Build-a-store with WooCommerce
Updated February 18, 2021
Build-a-store with WooCommerce
Score 10 out of 10
Overall Satisfaction with WooCommerce
We use WooCommerce to sell various services to our clients, but primarily business cards and websites. The best thing is that everything is in one place and clients can read everything about the service or product and purchase right then and there without having to make an appointment to come in and learn about the items. Clients also love having the ability to pay by credit card rather than a check or cash.
- Payment Gateway - There are many gateways to choose how you get paid and your payments are processed. The most common one is undoubtedly PayPal, but WooCommerce supports many others including Stripe and First Data, to name a couple.
- Extensions - this is both a pro and a con. The good side is that there is an extension for almost nearly any functionality you can think of. Need to specifically book appointments? There's an extension for that. Need to add on different options to your product so that the user can customize their order and the price will adjust accordingly? There's definitely an extension for that. These are just two examples, but the library is pretty extensive.
- The core software is completely free and available to use for anyone. You only get basic functionality, but even so, you can do a lot with it.
- Expense - this is the biggest con for WooCommerce. While the core software is free of charge, the extensions will totally get you. They can be as little as $39/year and run up to something like $249/year for one license for one extension to be used on one domain. And if you have a serious store of any kind, you are going to need a few extensions. Even for payment processing, if you want any other option than PayPal standard, you're going to have to pay unfortunately. Also the fee is not one time, it is recurring annually. I think you can keep using the extension once your year is over, but you will no longer get updates and support. For me, the expense is worth it. But for others it may not be.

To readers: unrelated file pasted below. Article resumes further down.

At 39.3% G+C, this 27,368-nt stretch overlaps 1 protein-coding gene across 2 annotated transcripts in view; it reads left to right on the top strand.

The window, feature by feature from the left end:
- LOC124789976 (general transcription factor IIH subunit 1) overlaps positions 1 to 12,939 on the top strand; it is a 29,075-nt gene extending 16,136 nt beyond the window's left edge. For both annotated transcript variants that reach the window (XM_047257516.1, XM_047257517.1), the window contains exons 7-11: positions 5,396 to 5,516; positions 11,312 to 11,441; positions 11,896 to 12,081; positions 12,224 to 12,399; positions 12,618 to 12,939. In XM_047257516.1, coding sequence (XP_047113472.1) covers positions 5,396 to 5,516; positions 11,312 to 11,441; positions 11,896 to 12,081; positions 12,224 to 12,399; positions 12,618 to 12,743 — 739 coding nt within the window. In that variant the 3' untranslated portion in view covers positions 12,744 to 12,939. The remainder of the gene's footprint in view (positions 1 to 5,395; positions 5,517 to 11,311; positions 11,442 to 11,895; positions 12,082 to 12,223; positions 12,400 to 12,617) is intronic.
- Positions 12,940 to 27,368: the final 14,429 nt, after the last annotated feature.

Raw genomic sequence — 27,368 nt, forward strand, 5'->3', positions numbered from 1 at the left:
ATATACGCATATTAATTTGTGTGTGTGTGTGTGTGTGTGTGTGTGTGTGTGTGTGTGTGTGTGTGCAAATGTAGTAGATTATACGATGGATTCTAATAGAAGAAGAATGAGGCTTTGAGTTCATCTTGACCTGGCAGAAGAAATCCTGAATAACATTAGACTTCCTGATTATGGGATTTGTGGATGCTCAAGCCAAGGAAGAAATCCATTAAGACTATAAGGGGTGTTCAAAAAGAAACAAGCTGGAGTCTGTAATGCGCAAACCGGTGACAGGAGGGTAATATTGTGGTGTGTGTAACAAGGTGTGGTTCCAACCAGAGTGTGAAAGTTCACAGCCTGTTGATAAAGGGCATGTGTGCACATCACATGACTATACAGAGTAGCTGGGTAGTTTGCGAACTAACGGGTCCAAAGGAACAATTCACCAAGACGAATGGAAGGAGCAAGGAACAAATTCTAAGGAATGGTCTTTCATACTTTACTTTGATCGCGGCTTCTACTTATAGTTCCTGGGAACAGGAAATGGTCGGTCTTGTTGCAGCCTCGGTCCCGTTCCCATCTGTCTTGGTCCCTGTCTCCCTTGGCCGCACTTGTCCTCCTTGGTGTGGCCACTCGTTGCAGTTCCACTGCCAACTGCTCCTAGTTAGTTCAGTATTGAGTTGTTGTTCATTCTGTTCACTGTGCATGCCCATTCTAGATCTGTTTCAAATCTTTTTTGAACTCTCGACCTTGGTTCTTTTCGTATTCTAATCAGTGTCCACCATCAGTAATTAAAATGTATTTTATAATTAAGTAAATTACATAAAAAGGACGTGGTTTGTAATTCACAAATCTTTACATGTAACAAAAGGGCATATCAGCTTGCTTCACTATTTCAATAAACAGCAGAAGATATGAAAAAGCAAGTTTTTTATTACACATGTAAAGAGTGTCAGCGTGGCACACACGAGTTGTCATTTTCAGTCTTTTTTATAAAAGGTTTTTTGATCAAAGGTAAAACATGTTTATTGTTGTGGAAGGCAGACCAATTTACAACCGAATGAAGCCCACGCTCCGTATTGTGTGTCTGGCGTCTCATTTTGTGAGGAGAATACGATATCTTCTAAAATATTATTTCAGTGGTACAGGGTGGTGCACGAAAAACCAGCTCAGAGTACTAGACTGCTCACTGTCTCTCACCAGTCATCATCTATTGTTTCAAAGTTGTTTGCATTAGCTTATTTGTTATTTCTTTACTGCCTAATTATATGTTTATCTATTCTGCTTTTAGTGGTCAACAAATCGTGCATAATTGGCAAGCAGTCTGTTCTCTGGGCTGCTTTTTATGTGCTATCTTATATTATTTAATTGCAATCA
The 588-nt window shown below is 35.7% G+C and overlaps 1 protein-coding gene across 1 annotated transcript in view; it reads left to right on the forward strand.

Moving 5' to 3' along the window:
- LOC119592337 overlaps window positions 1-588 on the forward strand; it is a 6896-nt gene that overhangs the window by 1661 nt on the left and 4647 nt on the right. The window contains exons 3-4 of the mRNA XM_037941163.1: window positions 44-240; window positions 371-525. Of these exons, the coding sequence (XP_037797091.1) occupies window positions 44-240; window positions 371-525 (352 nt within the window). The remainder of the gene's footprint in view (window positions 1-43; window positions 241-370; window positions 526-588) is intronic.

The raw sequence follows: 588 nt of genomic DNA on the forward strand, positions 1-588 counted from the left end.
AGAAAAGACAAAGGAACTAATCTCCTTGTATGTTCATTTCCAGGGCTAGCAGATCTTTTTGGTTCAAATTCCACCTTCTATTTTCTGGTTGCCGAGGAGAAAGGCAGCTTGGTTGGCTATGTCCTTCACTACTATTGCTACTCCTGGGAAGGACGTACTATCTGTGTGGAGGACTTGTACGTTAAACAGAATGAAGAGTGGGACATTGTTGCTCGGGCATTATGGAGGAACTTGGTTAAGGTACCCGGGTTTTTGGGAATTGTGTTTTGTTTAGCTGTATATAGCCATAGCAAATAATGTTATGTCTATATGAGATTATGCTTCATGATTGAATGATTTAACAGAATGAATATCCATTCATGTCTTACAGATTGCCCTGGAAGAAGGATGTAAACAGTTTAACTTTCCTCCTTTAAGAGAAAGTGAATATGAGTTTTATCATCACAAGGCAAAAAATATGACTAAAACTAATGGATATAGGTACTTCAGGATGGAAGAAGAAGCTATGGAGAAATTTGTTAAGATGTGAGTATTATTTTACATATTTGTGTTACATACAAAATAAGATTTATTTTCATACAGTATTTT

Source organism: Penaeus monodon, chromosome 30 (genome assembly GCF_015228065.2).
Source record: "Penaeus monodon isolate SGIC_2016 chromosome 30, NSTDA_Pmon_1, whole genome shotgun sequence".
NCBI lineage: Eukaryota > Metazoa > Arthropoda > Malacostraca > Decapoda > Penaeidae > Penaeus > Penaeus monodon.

- There's a rather specific con that I have that others may not. I utilize the Subscriptions extension along with the Add-ons extension. Both are amazing in functionality separately, but there is no option for me to categorize my add-on as a one time fee for an option or as part of the recurring subscription charges. It automatically rolls the charge in with the recurring fee. Now there is a very roundabout and not that user-friendly way to get around this, but I feel like this is a huge oversight on WooCommerce's part.
- It's MUCH easier for me to advertise my site and have clients go there directly and I can reach more people as well now that I have a store online. Revenue has gone up by 50% in the last 6 months simply from all the customized products I've added to the site.
- An online store also gives my brand credibility.
I evaluated a couple of other e-commerce software before settling on WooCommerce. My main reasons for choosing it over the others was 1. all the flexibility and functionality offered in customizing the store to my needs, 2. easiest to use, and 3. while expensive, it was not as bad as some of the options I looked at.
WooCommerce is well suited for pretty much any type of online store. It works really well with WordPress and has a very extensive library of extensions that you can purchase to customize your store for your needs. You could sell anything from massages to spoons to coffee bean subscriptions on it. But beware the yearly costs if you are selling anything more complicated than one simple product for one price without variations. You will definitely have to purchase extensions for that scenario.